Sunday, February 17, 2008


There is no denying the fact that the stock market continues to face some fairly substantial issues right now. Problems in the credit markets persist. The banking system has some difficulties. There is concern that the subprime slime will spread. And there is a great deal of debate about the state of the U.S. consumer and the degree to which a slowdown here in the U.S. might affect the global growth story. However, despite all the hand-wringing and teeth gnashing, we feel that it’s time for investors to choose sides in this game.

The bears argue that we have never seen a financial crisis of this magnitude. They say that the banking system is on the verge of collapse and that the U.S. consumer is starting to bury their heads in the sand. Our furry friends are also fond of suggesting that we will soon enter something that more resembles a Japanese-style depression than the slowdown in growth their opponents are purporting.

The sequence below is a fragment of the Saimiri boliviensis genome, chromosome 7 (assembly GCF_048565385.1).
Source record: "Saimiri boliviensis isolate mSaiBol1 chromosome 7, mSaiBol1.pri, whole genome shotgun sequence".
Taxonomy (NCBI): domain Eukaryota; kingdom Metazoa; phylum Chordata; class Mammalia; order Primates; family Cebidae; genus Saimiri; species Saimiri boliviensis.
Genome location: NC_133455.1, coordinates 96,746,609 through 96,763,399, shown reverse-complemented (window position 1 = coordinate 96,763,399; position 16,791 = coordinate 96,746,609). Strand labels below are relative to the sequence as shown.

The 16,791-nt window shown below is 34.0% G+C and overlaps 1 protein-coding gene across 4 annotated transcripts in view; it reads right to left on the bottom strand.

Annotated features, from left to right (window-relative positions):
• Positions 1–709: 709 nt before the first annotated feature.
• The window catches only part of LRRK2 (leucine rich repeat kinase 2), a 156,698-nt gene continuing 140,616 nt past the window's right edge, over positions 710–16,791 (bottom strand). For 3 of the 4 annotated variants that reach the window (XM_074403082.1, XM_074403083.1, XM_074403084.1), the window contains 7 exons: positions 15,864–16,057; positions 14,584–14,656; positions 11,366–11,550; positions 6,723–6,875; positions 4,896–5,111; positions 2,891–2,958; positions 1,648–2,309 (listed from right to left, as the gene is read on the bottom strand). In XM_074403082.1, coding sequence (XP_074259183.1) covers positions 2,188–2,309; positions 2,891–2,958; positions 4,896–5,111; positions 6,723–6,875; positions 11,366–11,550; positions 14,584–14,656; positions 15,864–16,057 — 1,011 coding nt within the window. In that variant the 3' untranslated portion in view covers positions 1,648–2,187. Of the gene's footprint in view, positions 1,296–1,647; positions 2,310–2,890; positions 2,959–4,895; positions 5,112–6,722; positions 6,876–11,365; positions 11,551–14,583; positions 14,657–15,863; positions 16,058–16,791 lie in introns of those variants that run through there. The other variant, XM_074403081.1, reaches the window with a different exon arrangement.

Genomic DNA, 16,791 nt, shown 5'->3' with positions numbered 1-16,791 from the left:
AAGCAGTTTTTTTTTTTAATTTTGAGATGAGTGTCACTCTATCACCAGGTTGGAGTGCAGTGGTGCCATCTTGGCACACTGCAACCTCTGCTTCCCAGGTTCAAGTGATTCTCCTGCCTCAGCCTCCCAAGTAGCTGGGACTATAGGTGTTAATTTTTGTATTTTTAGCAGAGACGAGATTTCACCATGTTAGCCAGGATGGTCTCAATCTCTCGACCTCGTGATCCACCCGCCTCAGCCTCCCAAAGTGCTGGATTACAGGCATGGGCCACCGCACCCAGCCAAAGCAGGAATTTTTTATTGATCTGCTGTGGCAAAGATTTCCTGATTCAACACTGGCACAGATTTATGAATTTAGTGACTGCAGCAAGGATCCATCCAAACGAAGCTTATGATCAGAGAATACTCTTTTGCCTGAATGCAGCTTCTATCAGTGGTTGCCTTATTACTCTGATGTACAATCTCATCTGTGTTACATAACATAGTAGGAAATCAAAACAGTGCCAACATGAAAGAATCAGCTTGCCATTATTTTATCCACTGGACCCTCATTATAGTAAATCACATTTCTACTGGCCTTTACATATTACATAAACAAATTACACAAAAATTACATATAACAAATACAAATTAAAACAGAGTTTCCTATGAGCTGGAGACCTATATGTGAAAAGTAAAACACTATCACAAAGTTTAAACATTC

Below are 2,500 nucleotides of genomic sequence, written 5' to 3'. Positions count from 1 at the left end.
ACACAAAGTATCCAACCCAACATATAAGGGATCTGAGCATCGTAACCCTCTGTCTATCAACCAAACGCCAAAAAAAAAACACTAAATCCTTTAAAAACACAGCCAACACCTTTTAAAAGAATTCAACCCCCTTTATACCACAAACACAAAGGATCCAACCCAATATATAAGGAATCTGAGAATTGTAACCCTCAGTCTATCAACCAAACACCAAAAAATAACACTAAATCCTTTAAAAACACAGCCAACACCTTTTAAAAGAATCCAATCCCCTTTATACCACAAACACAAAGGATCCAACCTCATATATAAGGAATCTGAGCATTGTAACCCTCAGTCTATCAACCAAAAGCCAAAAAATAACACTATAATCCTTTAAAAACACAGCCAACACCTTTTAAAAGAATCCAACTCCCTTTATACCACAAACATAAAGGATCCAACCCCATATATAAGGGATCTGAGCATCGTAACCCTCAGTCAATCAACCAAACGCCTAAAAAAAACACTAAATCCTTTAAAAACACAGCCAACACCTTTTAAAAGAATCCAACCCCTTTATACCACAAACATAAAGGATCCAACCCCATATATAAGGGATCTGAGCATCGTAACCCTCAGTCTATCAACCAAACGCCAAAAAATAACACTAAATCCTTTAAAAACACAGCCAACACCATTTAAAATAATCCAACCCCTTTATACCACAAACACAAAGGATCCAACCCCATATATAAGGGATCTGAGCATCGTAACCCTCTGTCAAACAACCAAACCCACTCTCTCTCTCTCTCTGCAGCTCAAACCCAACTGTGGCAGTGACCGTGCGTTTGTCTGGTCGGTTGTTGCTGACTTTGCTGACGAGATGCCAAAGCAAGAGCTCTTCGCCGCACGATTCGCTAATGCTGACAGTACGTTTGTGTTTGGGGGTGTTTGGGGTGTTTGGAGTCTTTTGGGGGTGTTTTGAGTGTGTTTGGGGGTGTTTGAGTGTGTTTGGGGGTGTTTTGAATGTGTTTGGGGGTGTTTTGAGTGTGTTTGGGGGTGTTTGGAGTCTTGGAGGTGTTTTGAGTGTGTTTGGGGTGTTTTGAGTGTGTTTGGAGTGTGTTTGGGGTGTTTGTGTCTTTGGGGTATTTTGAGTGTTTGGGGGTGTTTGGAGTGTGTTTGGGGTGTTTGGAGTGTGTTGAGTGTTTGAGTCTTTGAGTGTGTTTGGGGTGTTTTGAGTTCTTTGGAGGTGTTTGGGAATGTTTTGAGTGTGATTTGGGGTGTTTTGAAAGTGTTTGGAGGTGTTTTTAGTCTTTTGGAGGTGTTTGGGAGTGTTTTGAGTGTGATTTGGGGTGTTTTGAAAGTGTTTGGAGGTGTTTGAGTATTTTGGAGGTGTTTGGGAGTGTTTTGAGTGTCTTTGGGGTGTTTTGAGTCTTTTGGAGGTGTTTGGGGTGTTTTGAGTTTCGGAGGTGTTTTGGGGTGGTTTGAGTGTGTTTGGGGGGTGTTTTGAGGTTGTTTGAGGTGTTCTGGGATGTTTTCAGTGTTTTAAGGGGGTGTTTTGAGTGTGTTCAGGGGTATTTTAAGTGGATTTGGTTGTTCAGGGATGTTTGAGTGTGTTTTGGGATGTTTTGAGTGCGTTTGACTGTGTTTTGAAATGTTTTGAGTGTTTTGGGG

On the other side of the aisle, our heroes in horns argue that the Fed is aggressively easing interest rates, which, history shows, has usually turned both the stock market and the economy northward. The bulls are also quick to point out that the data from the retail sales report this week showed that the consumer isn’t quite dead yet. In addition, the bull camp reminds those with an open mind that there is still a debate about whether or not the economy will even enter a recession.

For those concerned that this is 2000 – 2003 all over again, the bullishly inclined point to the fact that valuations in the stock market are not excessive by any stretch of the imagination and that the cycles in play this year suggest an upturn should begin in the very near future.

However, being the stubborn creatures they are, the bear camp refuses to waver in their conviction that they will ultimately be proven right. Their thinking is that the sky will indeed crash down around our ears because the subprime defaults will spread into credit cards and auto loans. The glass-is-half-empty crowd also believes that the U.S. consumer is going to stop shopping altogether and that the growth in the burgeoning economies of the world is about to stop on a dime.